At the bottom, you will see a video on how to enter a Rideshare Schedule C in Taxslayer. Hope this helps!
Whether you are a driver or a tax preparer, the information on this page will help you.
See below for:
One resource you may find very helpful (and where the first two attachments below came from) is http://www.ridesharetaxhelp.com/ Ridesharetaxhelp was created by the Center on Budget and Policy Priorities, part of the Get It Back Campaign.
On it's site there is a lot of great information to share with your clients (direct them to the site) and for volunteers. There are also links to these great handouts which I have attached:
Expenses Tracker tool below
Here’s the 411 on who can deduct car expenses on their tax returns.Employees who use their car for work can no longer take an employee business expense deduction as part of their miscellaneous itemized deductions reported on Schedule A. Employees can’t deduct this cost even if their employer doesn’t reimburse the employee for using their own car. This is for tax years after December 2017. The Tax Cuts and Jobs Act suspended miscellaneous itemized deductions subject to the 2% floor.
However, certain taxpayers may still deduct unreimbursed employee travel expenses, this includes Armed Forces reservists, qualified performing artists, and fee-basis state or local government officials.
Click link above to learn more.
If you are a VITA site, please remember that we cannot process tax returns that have Self-employment income that run at a loss. Keep this in mind, especially for Tax year 2019, as the business mileage rate increased to $0.58 per mile.
Clients need to keep track of their business miles for the year. There are many ways to do this from log books, notebooks, and yes, there is even an app for that. It is their responsibility, they may get asked to produce records of expenses for the IRS--so they need to document the miles and keep it for at least 4 years. Business miles will be their biggest expense write-off so its worth the effort!
Remember, we only use standard mileage (not actual expenses at VITA--which is a really good deal considering the amount each mile is worth) It's also a lot easier than keeping receipts and logs on repairs and gas purchases!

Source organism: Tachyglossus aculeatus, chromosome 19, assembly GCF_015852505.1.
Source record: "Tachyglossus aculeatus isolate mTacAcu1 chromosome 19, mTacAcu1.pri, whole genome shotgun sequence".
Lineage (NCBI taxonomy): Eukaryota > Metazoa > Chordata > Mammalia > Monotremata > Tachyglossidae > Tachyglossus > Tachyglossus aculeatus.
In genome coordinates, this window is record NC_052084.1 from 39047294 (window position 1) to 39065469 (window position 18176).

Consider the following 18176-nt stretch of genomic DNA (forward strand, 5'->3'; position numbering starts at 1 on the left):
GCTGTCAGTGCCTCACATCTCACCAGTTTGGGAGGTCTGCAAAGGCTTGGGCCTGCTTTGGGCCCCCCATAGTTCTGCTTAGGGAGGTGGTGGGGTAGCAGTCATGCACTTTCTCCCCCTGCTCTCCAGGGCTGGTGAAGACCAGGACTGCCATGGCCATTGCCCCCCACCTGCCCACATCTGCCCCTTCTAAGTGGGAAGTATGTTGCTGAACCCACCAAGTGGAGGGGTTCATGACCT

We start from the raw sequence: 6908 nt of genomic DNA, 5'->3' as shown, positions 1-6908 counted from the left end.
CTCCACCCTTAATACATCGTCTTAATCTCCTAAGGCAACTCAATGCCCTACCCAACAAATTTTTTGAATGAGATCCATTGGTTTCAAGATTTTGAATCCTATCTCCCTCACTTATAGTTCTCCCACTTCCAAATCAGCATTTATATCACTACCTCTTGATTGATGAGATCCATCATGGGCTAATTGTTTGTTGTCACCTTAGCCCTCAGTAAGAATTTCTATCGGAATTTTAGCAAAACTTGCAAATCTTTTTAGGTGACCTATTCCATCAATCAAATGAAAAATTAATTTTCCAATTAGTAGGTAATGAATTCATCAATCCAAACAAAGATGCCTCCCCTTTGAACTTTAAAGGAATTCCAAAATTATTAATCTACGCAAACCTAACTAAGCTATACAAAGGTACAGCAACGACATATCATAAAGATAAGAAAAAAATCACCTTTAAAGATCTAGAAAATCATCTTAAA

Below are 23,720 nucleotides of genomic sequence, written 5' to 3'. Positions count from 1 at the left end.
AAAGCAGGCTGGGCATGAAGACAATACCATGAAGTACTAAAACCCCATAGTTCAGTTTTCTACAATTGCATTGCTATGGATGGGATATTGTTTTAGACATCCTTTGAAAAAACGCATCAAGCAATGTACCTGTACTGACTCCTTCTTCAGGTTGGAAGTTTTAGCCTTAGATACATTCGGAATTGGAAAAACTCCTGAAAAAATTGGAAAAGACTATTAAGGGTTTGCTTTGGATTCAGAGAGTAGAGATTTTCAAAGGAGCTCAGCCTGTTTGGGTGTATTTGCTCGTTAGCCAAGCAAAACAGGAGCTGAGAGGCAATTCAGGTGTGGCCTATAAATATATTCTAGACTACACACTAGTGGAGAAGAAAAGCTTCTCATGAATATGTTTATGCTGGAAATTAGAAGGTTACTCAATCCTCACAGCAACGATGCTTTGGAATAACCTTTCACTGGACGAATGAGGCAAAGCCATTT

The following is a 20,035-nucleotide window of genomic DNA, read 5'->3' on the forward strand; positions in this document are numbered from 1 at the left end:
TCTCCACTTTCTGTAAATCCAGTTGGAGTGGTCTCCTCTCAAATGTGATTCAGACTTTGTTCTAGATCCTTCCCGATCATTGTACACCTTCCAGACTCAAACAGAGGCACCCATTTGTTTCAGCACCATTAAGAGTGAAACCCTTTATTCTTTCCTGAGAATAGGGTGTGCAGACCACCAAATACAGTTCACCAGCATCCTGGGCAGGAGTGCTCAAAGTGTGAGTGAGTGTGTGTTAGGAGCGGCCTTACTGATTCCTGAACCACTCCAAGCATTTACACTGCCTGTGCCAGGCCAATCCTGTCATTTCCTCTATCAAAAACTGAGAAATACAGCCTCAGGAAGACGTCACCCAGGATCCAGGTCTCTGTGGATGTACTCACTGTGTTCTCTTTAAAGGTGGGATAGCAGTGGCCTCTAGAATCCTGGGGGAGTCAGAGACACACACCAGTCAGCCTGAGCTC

Per IRS If you use the standard mileage rate, you can’t deduct depreciation, lease payments, maintenance and repairs, gasoline (including gasoline taxes), oil, insurance, or vehicle registration fees. Also, you can't deduct general car washes (as per a decision made last Spring by IRS--extra washes outside of your norm may be allowed if you can justify its needed for your job but its a touchy topic)
So besides business miles, what are some other expenses clients may be able to claim? Tolls, parking fees (not tickets), things bought for passengers like water, snacks, and magazines. Or items to make their car more welcoming like air fresheners. Subscriptions to an app or log books purchased to track mileage, pens, etc.
The client should have his Uber/Lyft statments for the year printed or pulled up to show you. If online--print out or write the information down for you to use and the Quality Review to check.
Clients MUST claim all income earned EVEN IF a 1099-Misc is not issued. Remember, 1099-Misc only get issued when the client earns over $600, if they made less they still need to report it.
Entering Rideshare Information in Taxslayer
If the driver received a 1099-Misc
Schedule C Entry
Unless they have created an actual Business Name, have business tax #, and business address, leave those fields blank
Business Code: 485300 Taxi, limousine, & ridesharing service (For Uber Eats, GrubHub or other Food and grocery delivery service I would use 492000 Couriers & messengers)
On Line 1 Gross receipts or sales (including income reported on Form 1099-K) enter
1099-K line 1a plus ALL other income NOT reported on 1099-MISC
General Expenses Tab:
Under Commission & Fees put the total of all fees & subscriptions charged by Uber/Lyft (See orange boxes in document on right)
You can enter supplies and other expenses if they fit into the categories on this page, or you can go to Other Expenses Tab and list them there (just be careful not to duplicate any entries)
Car & Truck Expense Tab: This is where you enter the mileage
This video is helpful for Rideshare drivers--created by The Rideshare Guy. It goes over mileage, the 1099-K, 1099-Misc, and other information
IRS: When are Transportation Expenses Deductible?
Video: Modeling entering Rideshare Info into Taxslayer for a client
You can contact me at firstname.lastname@example.org
Please note: I, Mary Meador, AM NOT a certified accountant or tax law expert. I volunteer with VITA providing free tax preparation for individuals and families whose income is less than $66,000 a year. We deal with simple returns at our sites. I cannot guarantee the accuracy of all the information on this site as tax laws change and I may not have a clear understanding of complicated issues. I am trying to provide basic tax preparation information for our volunteers to get started--remember Publication 4012 is your go-to resource for questions, as well as irs.gov and Publication 17.